New Business, New Marriage, and Mother-in-Law as Boss
How to keep this equation from driving you crazy
A woman from Pennsylvania wrote to me expressing great enthusiasm -- and trepidation -- about plans for a business she was about to embark on. With good reason. Here's an edited version of her letter:
"My fiance and I plan to get married and move out of the country to start a scuba diving company. He'll run the business since he's much more experienced than I am in this area. (He has planned this since well before I came into the picture.) However, I've been interested in scuba diving since I was a child, so we're a good match. Here's the rub: I will be working not only for my husband but for my mother-in-law as well. If that's not stress, I don't know what is! Do you have any advice for coping?"
Stress? You're certainly loading it on. Getting married, starting a new business, working for your new husband and your mother-in-law, and moving out of the country. Now, all you need to do is get pregnant on your honeymoon, and your stress meter will go right off the Richter scale.
It's a good sign that you're concerned about handling all these challenges. The romance of getting married and going off on an adventure hasn't blinded you to the risks of piling on so many life-changing decisions at once. My first piece of advice is to keep your eyes wide open.
Newlyweds who go into business are often so in love with the idea of spending every waking moment together that they're shocked when power struggles and disappointments emerge. I know: My husband quit his job two weeks before our honeymoon to start his own business. It was all the harder to cope because it was our first year of marriage.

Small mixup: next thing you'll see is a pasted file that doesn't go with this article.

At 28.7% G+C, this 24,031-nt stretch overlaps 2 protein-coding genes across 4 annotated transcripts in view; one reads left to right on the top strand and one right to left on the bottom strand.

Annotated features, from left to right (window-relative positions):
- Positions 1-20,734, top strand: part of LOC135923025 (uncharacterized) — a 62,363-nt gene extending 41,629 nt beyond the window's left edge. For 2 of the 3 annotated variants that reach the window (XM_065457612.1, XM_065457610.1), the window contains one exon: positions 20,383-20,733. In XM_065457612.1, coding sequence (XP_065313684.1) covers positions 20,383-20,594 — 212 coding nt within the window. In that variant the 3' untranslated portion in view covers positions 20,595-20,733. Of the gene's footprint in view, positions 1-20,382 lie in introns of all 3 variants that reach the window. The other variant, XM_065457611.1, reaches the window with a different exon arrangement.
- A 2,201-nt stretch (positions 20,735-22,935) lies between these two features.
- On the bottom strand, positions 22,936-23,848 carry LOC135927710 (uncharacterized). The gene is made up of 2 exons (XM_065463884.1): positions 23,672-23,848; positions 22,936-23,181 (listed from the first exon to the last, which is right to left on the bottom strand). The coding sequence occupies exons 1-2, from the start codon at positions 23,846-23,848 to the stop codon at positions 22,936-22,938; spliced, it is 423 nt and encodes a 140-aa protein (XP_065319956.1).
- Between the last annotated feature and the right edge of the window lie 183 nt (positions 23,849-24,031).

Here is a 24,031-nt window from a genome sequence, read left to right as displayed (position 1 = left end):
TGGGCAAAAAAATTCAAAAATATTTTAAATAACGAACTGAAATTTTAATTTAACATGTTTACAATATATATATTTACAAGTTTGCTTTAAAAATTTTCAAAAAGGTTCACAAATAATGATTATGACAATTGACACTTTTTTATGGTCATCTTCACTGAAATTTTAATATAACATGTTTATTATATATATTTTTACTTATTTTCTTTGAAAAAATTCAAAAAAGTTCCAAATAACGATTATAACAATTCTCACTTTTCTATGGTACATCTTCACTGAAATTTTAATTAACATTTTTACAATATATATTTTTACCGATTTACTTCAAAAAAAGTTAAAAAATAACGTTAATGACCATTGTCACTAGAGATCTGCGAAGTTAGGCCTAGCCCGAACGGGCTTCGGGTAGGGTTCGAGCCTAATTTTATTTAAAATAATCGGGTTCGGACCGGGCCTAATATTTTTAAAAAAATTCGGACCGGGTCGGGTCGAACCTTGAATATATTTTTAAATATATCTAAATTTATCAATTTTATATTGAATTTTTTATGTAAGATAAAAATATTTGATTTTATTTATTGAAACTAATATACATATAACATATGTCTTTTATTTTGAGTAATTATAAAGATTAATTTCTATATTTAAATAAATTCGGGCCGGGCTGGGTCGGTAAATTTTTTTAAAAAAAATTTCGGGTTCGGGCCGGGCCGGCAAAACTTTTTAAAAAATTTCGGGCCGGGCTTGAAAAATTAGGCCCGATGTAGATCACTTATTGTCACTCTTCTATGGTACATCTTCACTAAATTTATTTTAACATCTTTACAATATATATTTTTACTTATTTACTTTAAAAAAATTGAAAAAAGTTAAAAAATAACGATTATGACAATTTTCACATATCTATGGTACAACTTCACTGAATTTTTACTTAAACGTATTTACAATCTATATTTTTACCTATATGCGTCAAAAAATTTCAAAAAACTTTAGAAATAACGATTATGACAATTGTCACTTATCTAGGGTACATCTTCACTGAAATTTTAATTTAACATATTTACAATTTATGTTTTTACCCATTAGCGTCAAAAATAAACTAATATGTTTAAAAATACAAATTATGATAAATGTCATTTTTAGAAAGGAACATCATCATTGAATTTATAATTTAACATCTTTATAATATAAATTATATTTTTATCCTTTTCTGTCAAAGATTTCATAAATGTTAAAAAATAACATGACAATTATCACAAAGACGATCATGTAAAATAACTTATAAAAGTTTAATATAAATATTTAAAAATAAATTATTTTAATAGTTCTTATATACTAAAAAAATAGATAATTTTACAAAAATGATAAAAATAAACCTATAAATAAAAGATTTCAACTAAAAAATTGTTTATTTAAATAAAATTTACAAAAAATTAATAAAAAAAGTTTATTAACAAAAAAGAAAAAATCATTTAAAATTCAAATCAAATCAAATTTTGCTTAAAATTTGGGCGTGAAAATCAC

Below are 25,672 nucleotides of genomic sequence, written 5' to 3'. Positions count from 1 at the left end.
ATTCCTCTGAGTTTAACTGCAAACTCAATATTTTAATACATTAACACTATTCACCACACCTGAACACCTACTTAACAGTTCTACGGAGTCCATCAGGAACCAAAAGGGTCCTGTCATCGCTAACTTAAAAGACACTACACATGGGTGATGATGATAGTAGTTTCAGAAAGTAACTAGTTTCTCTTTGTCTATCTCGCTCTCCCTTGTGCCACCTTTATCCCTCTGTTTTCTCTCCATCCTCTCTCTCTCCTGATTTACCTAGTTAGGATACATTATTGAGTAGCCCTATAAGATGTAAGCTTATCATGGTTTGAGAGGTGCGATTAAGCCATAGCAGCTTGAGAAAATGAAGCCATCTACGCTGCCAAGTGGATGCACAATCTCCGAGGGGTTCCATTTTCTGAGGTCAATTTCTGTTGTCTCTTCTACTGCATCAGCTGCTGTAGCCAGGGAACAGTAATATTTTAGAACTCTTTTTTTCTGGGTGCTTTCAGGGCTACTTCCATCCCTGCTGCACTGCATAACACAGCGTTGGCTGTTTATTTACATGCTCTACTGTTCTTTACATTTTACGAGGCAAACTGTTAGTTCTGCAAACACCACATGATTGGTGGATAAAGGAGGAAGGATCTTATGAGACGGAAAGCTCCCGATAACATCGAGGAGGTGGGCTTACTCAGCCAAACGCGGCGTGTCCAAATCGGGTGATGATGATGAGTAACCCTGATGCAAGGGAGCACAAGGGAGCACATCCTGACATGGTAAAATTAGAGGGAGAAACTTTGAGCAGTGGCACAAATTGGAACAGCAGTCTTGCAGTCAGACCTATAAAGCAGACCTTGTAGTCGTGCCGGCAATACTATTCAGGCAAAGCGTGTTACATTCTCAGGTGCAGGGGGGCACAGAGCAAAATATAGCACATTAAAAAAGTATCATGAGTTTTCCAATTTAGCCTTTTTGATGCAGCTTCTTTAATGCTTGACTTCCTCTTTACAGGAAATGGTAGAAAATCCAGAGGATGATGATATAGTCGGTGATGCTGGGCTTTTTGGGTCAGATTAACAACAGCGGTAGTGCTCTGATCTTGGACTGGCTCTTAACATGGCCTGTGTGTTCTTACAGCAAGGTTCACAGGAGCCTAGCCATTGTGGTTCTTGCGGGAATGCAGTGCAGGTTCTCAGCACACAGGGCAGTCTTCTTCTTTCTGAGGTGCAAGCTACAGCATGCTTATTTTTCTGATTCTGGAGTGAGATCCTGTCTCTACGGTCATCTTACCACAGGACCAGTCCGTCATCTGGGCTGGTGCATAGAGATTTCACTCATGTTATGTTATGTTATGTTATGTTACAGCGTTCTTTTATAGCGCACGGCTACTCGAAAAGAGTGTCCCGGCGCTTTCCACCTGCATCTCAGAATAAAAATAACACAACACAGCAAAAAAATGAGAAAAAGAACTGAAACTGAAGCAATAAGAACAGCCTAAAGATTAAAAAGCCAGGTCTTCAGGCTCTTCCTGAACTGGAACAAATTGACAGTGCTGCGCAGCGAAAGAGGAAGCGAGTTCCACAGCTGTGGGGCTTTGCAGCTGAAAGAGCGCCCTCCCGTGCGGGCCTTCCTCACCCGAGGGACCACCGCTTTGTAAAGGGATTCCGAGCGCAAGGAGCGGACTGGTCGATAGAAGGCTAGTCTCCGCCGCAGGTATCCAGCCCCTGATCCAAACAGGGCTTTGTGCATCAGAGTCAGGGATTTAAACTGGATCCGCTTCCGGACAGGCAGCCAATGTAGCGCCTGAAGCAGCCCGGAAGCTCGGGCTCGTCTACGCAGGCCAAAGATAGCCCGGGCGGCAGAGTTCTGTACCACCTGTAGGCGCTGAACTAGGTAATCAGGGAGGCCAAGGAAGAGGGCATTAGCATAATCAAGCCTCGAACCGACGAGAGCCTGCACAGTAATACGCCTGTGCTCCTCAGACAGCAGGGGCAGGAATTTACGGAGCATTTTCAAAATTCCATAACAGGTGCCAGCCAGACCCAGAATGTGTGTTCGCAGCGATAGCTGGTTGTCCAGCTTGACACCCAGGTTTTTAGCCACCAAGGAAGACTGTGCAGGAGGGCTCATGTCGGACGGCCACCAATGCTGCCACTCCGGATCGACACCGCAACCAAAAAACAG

The challenge is to keep this early stress from killing the romance in the marriage. You're particularly vulnerable because that's when both partners are most hungry for the other's approval. You don't want to fight over who forgot to send what to a client right after your honeymoon. As the boss in this venture, your husband should be especially aware of this danger. He needs to keep sight of the contributions you make to the business and let you know -- often -- how much he appreciates them.
That's especially so since you'll be working for your mother-in-law. Not only will you be striving for your husband's approval as a wife and businesswoman but you'll be trying to prove the same things to her. The key is to keep her from getting between you and your husband. He must not let her complain about your work behind your back. The three of you need to set up rules to prevent such destructive behavior. If she wants to criticize your performance, she must tell you directly. Period. If she wants to include your husband in the meeting, that's O.K. (If she wants to take your husband aside to tell her how wonderful you are, that's just fine, though.)
My last suggestion: Make friends and develop activities that are unconnected to your husband or his family. Find an outlet that doesn't require you to please anyone but yourself.